Few people want to accomplish things, simply for the sake of accomplishing them. -Intellectual Shaman
The organization can best be described as little boxes stacked on-top of little boxes, full of little men, doing little things. They document everything—even their phone calls, because they think what they have to say is important, and they want to feel important. They get this feeling from telling each other how important they are, but secretly, there is a sense of loss. It might be lost time—the sense that the summer is almost over, and they have to go back to school. Everybody progresses to the next grade, if they made the grade, and the fear of being left behind is worse than being marooned on the open ocean.
A leader rises among the ranks; not necessarily because he is someone others want to follow, but because he has followed the organization so well and for so long, that he deserves a chance to say the mission statement and repeat the rules.
This particular company wants to get to outer space and beyond it, but they have decided to settle for Mars. If they could setup their organization there, Earth would have to recognize them. After several years of perfection, a space craft launches toward the red planet—a six-month trip of cowboy tunes and elevator music. The greatness of SpaceCorp lands on the Martian soil, and the astronauts lumber out of their lander, preparing to read a statement edited by over 20 executives.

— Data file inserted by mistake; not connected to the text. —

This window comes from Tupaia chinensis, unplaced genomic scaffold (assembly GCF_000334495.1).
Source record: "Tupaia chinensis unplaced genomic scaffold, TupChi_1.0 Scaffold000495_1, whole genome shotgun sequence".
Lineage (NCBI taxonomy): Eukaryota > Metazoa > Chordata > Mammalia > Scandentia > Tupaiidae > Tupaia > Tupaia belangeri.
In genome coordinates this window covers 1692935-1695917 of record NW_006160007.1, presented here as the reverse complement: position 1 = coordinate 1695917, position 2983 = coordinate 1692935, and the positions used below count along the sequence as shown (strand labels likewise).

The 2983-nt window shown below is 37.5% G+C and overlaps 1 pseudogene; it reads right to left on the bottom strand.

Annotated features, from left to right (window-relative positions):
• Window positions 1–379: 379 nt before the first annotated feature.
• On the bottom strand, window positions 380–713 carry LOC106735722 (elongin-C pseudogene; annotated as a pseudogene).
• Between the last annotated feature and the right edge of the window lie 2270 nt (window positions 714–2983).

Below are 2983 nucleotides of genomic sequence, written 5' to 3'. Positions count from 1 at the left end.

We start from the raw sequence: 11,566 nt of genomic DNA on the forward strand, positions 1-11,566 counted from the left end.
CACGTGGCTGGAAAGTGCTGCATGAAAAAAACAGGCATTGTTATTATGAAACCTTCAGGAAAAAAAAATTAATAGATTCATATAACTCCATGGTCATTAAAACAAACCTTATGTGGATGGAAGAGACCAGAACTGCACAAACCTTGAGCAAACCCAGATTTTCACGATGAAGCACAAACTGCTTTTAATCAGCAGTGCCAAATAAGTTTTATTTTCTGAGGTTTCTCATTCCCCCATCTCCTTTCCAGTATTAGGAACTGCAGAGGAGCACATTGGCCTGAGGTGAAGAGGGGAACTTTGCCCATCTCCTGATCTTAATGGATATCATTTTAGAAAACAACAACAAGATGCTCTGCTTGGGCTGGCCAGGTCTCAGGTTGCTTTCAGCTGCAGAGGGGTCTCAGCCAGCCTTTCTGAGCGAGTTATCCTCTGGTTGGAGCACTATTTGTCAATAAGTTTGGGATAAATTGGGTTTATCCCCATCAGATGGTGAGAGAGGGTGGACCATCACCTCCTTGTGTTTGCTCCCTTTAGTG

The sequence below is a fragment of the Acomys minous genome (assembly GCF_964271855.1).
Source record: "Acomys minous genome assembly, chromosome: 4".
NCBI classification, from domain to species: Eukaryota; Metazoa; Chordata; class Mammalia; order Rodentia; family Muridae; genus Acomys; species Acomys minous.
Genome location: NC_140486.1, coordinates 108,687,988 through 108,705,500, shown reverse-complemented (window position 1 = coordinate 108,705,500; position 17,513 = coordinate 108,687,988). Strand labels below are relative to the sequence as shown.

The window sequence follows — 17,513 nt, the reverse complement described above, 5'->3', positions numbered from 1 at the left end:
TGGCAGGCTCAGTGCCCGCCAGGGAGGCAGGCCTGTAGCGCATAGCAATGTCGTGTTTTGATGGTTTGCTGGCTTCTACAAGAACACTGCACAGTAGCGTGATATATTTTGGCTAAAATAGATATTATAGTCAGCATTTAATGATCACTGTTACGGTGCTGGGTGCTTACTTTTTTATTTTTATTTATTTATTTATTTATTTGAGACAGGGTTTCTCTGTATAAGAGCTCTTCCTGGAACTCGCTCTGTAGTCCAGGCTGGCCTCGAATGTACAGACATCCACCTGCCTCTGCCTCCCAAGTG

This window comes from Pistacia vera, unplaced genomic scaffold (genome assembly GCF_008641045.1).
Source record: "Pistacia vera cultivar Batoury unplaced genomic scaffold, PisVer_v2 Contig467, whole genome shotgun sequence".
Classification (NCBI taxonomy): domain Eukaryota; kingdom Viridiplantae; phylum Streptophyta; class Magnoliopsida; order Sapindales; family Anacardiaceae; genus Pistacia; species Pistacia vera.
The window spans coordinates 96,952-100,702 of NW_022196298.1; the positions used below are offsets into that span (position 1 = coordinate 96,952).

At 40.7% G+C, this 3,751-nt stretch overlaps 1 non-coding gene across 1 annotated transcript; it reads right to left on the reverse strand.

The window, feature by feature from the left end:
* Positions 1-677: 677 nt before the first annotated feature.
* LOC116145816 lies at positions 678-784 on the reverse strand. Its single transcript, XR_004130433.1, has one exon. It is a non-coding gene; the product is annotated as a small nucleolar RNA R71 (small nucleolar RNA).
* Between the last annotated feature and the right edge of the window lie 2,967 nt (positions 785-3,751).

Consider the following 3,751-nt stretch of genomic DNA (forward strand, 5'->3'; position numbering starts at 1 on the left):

The words are transmitted back to earth—there’s a time delay, and one of the astronauts points to an alcove in the red rock, untouched by sandstorms.
“Is that a cooler?”
“I think it is.”
“Do you suppose there’s alien life here?”
“It would have to be below the surface; and that looks like it belongs in a Walmart. See the blue top?” The astronaut pointed. There were undisturbed footprints leading into a cave. When they got inside, there were beer cans everywhere—Budweiser.
“Those beer cans look like they’re at least fifty years old. See the black label?”
“Somebody got here first. But who? Why haven’t we heard of him?”
“Maybe it was an independent outfit—a space cowboy.”
“But doesn’t a cowboy need a rodeo?”
“This one didn’t.”
“What will be tell the people back home?”
“We got here first.”
Not one of them escaped a little box.